Space Rock in the Crosshairs! Japanese Probe Snaps Close-Up Images of Asteroid Ryugu

ryugu asteroid
An image of asteroid Ryugu taken from about 1 km away by the Hayabusa2 spacecraft's Optical Navigation Camera – Wide Angle on Aug. 7, 2018. The red frame shows the range imaged by the telescopic camera (the image below in this story). (Image credit: JAXA, University of Tokyo, Koichi University, Rikkyo University, Nagoya University, Chiba Institute of Technology, Meiji University, University of Aizu, AIST.)

A Japanese sample-return spacecraft just gave its destination asteroid a special close-up. As Hayabusa2 swept to only 1 kilometer (0.6 miles) above the surface of 162173 Ryugu, it spotted boulders, dust and surface features only a few meters or feet across. It's by far the best view of Ryugu since the spacecraft arrived there about six weeks ago.

Several images from Ryugu show the surface of this space rock, which occasionally crosses the orbit of Earth, as it dipped down toward the asteroid. (Scientists classify Ryugu as a potentially hazardous asteroid, but there is no imminent threat to our planet.) In general, studying the surface of small worlds helps scientists better understand solar system history. Engineers can also use the composition information so that, if Earth is threatened by a large asteroid, they can better pick a deflection or destruction method.

This time around, though, the pictures were not the main reason Hayabusa2 swept so low. Instead, Japanese controllers were interested in better understanding the gravity of Ryugu. To do so, they put the spacecraft into a temporary free fall. 

"By monitoring the exact movement of the Hayabusa2, we can see how strong the gravitational attraction is from Ryugu," officials with the Japan Aerospace Exploration Agency (JAXA) said in a statement today (Aug. 7).

Using its Optical Navigation Camera – Telescopic, the Hayabusa2 spacecraft captured this view of the asteroid Ryugu from about 1 kilometer (0.6 miles) away on Aug. 7, 2018. (Image credit: JAXA, University of Tokyo, Koichi University, Rikkyo University, Nagoya University, Chiba Institute of Technology, Meiji University, University of Aizu, AIST.)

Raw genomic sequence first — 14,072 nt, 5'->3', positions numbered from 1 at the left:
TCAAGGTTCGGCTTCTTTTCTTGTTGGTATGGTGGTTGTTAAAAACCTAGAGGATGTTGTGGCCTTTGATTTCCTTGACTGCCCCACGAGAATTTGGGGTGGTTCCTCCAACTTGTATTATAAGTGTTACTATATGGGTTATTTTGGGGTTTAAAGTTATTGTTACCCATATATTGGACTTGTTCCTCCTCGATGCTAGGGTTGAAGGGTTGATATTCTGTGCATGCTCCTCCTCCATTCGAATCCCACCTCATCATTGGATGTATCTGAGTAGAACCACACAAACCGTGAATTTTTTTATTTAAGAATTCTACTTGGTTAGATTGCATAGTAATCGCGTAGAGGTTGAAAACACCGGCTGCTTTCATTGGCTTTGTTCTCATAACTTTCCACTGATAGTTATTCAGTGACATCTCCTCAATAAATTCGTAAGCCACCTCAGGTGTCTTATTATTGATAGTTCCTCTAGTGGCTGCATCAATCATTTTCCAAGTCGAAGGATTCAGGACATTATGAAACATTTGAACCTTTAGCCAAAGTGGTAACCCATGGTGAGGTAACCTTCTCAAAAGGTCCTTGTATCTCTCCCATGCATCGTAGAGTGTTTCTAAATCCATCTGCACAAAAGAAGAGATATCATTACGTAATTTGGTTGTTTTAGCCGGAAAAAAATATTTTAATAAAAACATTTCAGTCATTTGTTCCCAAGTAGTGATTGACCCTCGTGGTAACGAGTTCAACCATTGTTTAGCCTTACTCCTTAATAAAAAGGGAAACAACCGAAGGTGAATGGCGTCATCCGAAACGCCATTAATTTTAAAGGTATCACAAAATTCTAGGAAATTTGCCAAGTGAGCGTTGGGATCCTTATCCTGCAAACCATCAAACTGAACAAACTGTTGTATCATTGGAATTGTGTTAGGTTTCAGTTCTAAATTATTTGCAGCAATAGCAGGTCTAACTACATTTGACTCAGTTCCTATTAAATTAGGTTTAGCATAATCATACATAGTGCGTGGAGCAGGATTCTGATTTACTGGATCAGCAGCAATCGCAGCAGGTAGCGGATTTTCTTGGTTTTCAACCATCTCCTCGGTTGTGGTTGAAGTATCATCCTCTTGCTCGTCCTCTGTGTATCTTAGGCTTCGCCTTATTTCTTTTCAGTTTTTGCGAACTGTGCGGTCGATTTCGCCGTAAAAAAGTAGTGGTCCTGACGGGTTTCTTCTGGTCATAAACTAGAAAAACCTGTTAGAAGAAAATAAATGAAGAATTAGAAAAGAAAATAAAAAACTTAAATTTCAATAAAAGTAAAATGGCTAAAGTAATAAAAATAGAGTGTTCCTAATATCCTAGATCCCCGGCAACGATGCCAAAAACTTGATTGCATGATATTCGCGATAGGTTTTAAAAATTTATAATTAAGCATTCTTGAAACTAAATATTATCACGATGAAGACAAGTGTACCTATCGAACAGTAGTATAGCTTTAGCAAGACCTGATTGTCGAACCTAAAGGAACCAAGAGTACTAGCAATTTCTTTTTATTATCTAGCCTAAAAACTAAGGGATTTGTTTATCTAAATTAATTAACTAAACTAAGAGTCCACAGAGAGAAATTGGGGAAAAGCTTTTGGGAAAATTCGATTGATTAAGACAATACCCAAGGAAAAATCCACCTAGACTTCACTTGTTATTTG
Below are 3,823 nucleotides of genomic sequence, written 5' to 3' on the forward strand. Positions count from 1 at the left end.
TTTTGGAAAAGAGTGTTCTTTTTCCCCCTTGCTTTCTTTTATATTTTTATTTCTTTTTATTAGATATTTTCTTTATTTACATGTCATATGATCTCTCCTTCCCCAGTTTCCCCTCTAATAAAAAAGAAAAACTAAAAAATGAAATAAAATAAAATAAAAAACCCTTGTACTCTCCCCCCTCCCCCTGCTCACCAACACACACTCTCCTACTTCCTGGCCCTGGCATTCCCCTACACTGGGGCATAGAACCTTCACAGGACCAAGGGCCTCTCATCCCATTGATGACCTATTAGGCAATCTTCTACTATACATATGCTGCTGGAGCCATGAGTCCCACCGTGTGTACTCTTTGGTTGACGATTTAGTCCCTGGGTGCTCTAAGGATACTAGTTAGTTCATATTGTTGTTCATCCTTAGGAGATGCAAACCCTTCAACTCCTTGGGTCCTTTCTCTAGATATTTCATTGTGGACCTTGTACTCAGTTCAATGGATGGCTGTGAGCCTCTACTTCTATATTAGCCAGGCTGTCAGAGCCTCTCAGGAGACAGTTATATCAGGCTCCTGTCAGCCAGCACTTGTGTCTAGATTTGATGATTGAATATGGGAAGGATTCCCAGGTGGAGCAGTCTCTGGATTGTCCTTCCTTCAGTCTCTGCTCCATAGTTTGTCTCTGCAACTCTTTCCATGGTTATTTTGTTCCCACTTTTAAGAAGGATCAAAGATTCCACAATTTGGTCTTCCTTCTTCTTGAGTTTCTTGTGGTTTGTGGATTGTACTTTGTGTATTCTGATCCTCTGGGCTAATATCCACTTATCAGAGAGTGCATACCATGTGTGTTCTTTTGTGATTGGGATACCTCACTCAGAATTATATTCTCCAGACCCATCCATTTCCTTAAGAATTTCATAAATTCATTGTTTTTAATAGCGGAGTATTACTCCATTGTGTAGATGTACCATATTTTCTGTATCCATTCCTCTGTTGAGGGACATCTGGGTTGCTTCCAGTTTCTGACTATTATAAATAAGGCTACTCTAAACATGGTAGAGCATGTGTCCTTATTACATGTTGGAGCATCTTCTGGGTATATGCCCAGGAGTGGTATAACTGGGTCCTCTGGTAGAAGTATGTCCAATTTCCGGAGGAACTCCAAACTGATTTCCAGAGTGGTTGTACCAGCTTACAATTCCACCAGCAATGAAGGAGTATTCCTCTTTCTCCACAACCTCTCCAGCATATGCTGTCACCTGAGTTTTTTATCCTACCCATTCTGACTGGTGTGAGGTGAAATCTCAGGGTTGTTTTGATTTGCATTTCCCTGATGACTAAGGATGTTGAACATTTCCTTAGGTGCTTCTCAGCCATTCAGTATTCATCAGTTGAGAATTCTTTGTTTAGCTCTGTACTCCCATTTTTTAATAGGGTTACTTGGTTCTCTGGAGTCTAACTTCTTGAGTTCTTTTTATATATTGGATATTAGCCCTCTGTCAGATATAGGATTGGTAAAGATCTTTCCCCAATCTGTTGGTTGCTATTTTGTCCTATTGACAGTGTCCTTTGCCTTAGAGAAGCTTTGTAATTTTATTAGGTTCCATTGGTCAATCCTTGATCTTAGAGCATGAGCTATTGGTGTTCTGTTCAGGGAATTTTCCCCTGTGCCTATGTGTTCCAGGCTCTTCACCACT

The spacecraft started its descent at 10 p.m. EDT on Aug. 5 (0200 GMT on Aug. 6). From an altitude of 12.5 miles (20 kilometers), Hayabusa2 spent the next 21 hours in free fall, getting within 2,792 feet (851 meters) of the space rock, JAXA officials said. The spacecraft also took several images shortly before reaching that minimum altitude. Then, Hayabusa2 fired its thrusters and climbed back up again to a target altitude of about 3.1 miles (5 km).

These maneuvers will also be valuable practice for spacecraft controllers as they prepare to bring Hayabusa2 down for a sample return. The spacecraft is expected to scoop up a bit of Ryugu's regolith (soil) before scooting back to Earth in 2020. In the coming months, Hayabusa2 will also drop off a lander and three rovers to explore Ryugu's surface.

Hayabusa2, which launched in 2014, is the second sample-return mission Japan launched to an asteroid. The first spacecraft, Hayabusa, overcame numerous technical difficulties on its mission and safely returned bits of 25143 Itokawa in 2010.

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Elizabeth Howell
Staff Writer, Spaceflight

Elizabeth Howell (she/her), Ph.D., is a staff writer in the spaceflight channel since 2022 covering diversity, education and gaming as well. She was contributing writer for for 10 years before joining full-time. Elizabeth's reporting includes multiple exclusives with the White House and Office of the Vice-President of the United States, an exclusive conversation with aspiring space tourist (and NSYNC bassist) Lance Bass, speaking several times with the International Space Station, witnessing five human spaceflight launches on two continents, flying parabolic, working inside a spacesuit, and participating in a simulated Mars mission. Her latest book, "Why Am I Taller?", is co-written with astronaut Dave Williams. Elizabeth holds a Ph.D. and M.Sc. in Space Studies from the University of North Dakota, a Bachelor of Journalism from Canada's Carleton University and a Bachelor of History from Canada's Athabasca University. Elizabeth is also a post-secondary instructor in communications and science at several institutions since 2015; her experience includes developing and teaching an astronomy course at Canada's Algonquin College (with Indigenous content as well) to more than 1,000 students since 2020. Elizabeth first got interested in space after watching the movie Apollo 13 in 1996, and still wants to be an astronaut someday. Mastodon: